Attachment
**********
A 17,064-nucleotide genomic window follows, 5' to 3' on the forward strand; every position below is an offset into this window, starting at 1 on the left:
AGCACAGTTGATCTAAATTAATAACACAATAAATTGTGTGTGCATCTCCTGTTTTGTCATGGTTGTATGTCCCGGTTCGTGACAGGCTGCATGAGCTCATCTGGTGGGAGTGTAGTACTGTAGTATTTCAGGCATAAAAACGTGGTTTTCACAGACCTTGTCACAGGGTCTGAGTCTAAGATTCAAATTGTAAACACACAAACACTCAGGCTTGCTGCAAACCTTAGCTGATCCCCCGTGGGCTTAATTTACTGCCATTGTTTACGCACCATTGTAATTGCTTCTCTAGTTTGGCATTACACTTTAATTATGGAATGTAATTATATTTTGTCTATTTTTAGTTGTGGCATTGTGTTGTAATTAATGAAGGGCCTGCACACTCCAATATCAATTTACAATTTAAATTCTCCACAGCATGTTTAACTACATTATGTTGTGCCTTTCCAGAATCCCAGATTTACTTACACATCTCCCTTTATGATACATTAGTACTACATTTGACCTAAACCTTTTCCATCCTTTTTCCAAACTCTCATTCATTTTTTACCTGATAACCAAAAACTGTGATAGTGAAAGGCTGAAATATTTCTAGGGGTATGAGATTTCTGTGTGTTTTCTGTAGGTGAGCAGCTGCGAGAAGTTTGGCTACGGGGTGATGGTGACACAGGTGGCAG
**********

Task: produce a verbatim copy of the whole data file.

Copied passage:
A 17,064-nucleotide genomic window follows, 5' to 3' on the forward strand; every position below is an offset into this window, starting at 1 on the left:
AGCACAGTTGATCTAAATTAATAACACAATAAATTGTGTGTGCATCTCCTGTTTTGTCATGGTTGTATGTCCCGGTTCGTGACAGGCTGCATGAGCTCATCTGGTGGGAGTGTAGTACTGTAGTATTTCAGGCATAAAAACGTGGTTTTCACAGACCTTGTCACAGGGTCTGAGTCTAAGATTCAAATTGTAAACACACAAACACTCAGGCTTGCTGCAAACCTTAGCTGATCCCCCGTGGGCTTAATTTACTGCCATTGTTTACGCACCATTGTAATTGCTTCTCTAGTTTGGCATTACACTTTAATTATGGAATGTAATTATATTTTGTCTATTTTTAGTTGTGGCATTGTGTTGTAATTAATGAAGGGCCTGCACACTCCAATATCAATTTACAATTTAAATTCTCCACAGCATGTTTAACTACATTATGTTGTGCCTTTCCAGAATCCCAGATTTACTTACACATCTCCCTTTATGATACATTAGTACTACATTTGACCTAAACCTTTTCCATCCTTTTTCCAAACTCTCATTCATTTTTTACCTGATAACCAAAAACTGTGATAGTGAAAGGCTGAAATATTTCTAGGGGTATGAGATTTCTGTGTGTTTTCTGTAGGTGAGCAGCTGCGAGAAGTTTGGCTACGGGGTGATGGTGACACAGGTGGCAG